Infrastructure consolidation remains a top challenge for IT. Here's why.
Gartner finally dropped the bomb that every one saw coming, announcing in late February that CIOs should start cutting costs. Gartner's advisory reflects an increasing pessimism among tech sages about the impact of an economic downturn on corporate IT budgets.
The advisory laid out guidelines on how to plan for cost-cutting, but didn't specify what to cut. That's a decision CIOs will have to make, and that means taking a hard look at current investment priorities. Traditionally, emerging IT investments are the first to go at budget-cutting time, followed by staff cuts and, finally, ongoing projects. Our take is that smart CIOs will fight to protect the least-sexy, most frustrating investments around: big infrastructure integration and consolidation projects.
These endeavors often seem to take as long as building a pyramid and tend to cause severe headaches for IT managers along the way. Knitting together a company's infrastructure requires CIOs to mess with their favorite toys--servers, storage, critical applications--and the bigger strategic concerns of cost management, alignment and data integrity. Funding can run out, and vendors and consultants can muddy the plan. It's no wonder that CIOs lose sleep over these projects.
When budget cuts hamper consolidation efforts, they become even more challenging. As IT benchmarking guru Howard Rubin (Expert Voices, February 2008) points out, failure to spend up front on major IT initiatives can cost many times more in catch-up mode. The hard work pays off, too, according to CIO Insight's annual IT spending survey, published in the February 2008 issue: Asked which tactics will provide the greatest IT savings, six of 10 IT executives pointed to infrastructure consolidation.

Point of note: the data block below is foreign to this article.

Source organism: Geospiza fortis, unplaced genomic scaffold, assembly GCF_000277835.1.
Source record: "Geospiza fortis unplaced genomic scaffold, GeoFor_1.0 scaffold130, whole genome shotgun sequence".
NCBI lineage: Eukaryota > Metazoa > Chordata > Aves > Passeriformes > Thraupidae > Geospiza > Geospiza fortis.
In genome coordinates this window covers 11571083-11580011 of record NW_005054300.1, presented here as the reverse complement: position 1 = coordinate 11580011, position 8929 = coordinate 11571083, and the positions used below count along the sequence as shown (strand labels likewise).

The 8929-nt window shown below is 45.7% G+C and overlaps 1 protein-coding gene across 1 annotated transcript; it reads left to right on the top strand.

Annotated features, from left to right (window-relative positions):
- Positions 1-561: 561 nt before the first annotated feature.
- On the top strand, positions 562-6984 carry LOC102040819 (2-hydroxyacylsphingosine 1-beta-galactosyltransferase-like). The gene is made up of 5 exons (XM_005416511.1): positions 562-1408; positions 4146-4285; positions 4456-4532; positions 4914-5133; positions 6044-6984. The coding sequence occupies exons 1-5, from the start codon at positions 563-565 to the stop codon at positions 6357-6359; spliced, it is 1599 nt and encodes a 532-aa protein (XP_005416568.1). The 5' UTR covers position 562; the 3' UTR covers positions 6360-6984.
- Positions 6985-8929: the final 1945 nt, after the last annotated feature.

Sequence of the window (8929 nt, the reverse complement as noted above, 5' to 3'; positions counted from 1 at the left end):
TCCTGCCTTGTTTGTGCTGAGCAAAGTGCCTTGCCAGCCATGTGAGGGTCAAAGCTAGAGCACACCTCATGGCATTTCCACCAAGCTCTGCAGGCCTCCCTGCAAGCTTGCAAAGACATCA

One reason integration is hard for CIOs: "They don't approach it as an architectural problem--they approach it as a utility problem," says Chris Curran, chief technology officer for Diamond Management & Technology Consultants. IT executives, he says, spend too much time talking to vendors and not enough working with architects. So the architecture-based discussions about service levels, usage and growth patterns are not happening often enough.
David Cappuccio, managing vice president at Gartner, points to what he calls IT modernization--the idea that architecture needs to be attacked strategically, not piece by piece. If CIOs view each piece as a project, it can lead to a domino effect: Change one piece, and others begin to topple. "It's not a project--it's something that needs to be part of the DNA," Cappuccio says. "IT and CIOs have to look at it as a long-term project. And it scares the hell out of them."
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